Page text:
Montaigne in his Apology for Raymond Sebond begins his exploration into the human capacity for knowledge with this belief that only though God can one achieve true knowledge. God is the only infinite, all seeing, being with divine wisdom. He is not subject to the laws and rules of the human domain, and he exists in a realm outside of human comprehension. God is an unchanging, permanent being, and only from this state can the concept of truth propagate.
Montaigne believes that the one tie that binds all truth is this idea of permanence. Montaigne even states, “Truth must be the same everywhere” (xxvi). He insists that the only product of humanity that has withstood the test of time and has not changed since its inception was the Catholic Church. The dogma of the Catholic is categorized as, “What has been held always, everywhere by all”. The strength in the Catholic faith comes from its static nature, which provides a source of truth for humanity. Catholic truth is in strict conformity with the existence of God, and knowledge can only come from an almighty source.
Montaigne goes on to say that, “No creature ever is: a creature is always shifting, changing, becoming.” Man embodies the idea of imperma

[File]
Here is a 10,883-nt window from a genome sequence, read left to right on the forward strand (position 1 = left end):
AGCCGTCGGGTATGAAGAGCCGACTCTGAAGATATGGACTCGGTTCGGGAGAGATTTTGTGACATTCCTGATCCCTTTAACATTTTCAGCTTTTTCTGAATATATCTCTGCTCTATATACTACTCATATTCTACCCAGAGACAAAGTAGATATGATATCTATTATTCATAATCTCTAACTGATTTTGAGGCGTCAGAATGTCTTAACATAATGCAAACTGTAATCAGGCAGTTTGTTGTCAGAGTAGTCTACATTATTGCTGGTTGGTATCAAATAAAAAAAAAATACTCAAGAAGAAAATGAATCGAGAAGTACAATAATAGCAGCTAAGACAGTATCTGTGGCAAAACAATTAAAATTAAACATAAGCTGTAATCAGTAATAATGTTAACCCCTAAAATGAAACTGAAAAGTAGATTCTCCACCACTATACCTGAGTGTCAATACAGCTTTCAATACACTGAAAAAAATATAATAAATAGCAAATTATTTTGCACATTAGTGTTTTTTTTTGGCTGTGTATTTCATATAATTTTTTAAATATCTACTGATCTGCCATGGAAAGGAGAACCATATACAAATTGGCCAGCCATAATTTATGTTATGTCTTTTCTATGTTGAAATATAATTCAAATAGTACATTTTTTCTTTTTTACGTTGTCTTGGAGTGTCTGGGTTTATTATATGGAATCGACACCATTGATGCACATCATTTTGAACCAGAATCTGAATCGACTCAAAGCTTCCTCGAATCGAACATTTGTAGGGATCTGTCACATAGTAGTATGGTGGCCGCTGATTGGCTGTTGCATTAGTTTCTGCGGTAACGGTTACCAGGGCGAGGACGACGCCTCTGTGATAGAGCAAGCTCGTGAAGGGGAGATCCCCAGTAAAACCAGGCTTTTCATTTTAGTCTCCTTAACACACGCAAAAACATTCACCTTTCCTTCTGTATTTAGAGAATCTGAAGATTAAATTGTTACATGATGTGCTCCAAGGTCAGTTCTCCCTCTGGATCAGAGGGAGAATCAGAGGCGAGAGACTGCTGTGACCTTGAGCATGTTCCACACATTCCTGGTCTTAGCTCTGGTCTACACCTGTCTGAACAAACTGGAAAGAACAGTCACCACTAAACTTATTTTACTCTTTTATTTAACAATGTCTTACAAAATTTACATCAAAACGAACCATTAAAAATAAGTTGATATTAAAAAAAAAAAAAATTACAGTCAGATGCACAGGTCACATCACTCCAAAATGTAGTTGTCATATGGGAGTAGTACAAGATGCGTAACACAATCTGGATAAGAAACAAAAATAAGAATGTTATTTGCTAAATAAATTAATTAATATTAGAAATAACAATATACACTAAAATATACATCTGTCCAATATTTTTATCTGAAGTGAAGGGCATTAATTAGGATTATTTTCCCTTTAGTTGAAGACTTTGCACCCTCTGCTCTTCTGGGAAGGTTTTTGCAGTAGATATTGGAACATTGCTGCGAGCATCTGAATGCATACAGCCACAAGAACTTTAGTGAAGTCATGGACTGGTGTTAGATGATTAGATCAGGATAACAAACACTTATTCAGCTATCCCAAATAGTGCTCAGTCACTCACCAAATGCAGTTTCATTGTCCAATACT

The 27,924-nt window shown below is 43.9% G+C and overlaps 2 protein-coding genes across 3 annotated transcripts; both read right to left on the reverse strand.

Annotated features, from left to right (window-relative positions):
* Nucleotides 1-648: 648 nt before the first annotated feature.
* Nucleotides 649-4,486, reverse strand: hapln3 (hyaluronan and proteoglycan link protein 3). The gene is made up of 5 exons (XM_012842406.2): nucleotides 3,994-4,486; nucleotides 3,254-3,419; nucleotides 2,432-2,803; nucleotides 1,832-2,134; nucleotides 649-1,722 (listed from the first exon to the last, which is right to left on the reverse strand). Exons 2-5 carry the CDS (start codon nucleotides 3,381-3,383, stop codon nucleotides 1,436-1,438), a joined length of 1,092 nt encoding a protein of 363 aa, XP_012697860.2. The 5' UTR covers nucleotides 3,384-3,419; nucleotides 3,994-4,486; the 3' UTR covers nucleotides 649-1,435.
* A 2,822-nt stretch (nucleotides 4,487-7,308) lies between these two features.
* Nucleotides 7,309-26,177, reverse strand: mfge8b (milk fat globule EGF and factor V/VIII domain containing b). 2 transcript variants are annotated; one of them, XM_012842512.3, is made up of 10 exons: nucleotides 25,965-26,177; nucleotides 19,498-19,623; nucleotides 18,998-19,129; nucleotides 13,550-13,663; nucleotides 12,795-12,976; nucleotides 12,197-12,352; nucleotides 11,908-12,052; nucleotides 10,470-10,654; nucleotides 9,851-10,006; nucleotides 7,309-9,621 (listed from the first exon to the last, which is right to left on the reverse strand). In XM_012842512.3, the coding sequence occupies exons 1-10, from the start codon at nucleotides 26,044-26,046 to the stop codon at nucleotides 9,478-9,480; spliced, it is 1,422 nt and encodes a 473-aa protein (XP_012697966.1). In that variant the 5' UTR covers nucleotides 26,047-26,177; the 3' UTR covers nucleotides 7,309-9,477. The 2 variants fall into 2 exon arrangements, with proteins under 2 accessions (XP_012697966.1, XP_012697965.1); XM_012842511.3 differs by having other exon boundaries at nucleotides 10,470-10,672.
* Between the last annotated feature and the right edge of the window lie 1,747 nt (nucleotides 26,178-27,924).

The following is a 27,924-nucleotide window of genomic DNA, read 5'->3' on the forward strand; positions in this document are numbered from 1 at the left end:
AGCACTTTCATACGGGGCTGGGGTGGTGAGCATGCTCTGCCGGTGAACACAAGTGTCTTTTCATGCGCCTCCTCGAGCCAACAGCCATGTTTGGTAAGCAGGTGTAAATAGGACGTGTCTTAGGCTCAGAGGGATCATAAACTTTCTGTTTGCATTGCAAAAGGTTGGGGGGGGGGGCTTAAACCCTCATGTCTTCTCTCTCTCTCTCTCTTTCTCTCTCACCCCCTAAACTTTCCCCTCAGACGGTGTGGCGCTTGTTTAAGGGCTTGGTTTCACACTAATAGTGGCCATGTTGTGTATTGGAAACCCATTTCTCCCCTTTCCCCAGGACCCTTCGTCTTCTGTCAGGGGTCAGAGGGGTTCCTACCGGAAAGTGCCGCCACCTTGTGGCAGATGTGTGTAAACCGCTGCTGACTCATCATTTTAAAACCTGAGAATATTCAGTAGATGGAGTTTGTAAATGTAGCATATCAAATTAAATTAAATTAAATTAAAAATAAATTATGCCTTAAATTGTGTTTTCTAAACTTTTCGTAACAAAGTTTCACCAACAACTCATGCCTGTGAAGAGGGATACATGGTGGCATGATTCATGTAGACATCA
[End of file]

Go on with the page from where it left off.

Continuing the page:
He characterizes man as being the most vain of all his creatures because he clings to this notion of knowledge and that though this attainment of knowledge he perceives himself as enlightened. He questions, "Why should it be a defect in the beasts not in us which stops all communication between us" (Montaigne 17) Man has always attributed the lack of communication between himself and the animals as a flaw in animals because man has always assumed he is at a higher level then the animals. On the subject of reasoning Montaigne offers the story of Chysippus and the fox. The dog reasoned that his master had gone as far as these roads and had picked on of the three. Since the building block of human knowledge is this flawed truth, then human knowledge itself is flawed. He is fragmented, does not have divine reasoning abilities, and has a finite amount of time allotted to him. Montaigne goes on to inquire, "When I play with my cat, how do I know that she is not passing time with me rather than I with her" (Montaigne 17) By introducing this question, Montaigne has turned the idea of the all-powerful man on its head. The fact that we can communicate to each other the knowledge of our thoughts and ideas is the dividing line between man and beast. This story is just one of many that displays the innate and associative reasoning skills of animals, which though rarely observed, destroys the exceptional nature of the human mind. From a man"tms perspective, it is our knowledge, which sets us apart from the rest of the animal kingdom. The first two showed no trace of what he was looking for, so his master had inevitably had gone down the third path. He states, "After all, what aspects of our human competence cannot be found in the activities of animals" (Montaigne 19). Just think of what we considered the book of human knowledge today. He cannot possibly know the inner workings of such thing only through the use of his senses, he can only for his own opinions. It is in this argument that Montaigne makes two major points, the first of focuses on man"tms inability to communicate with animals.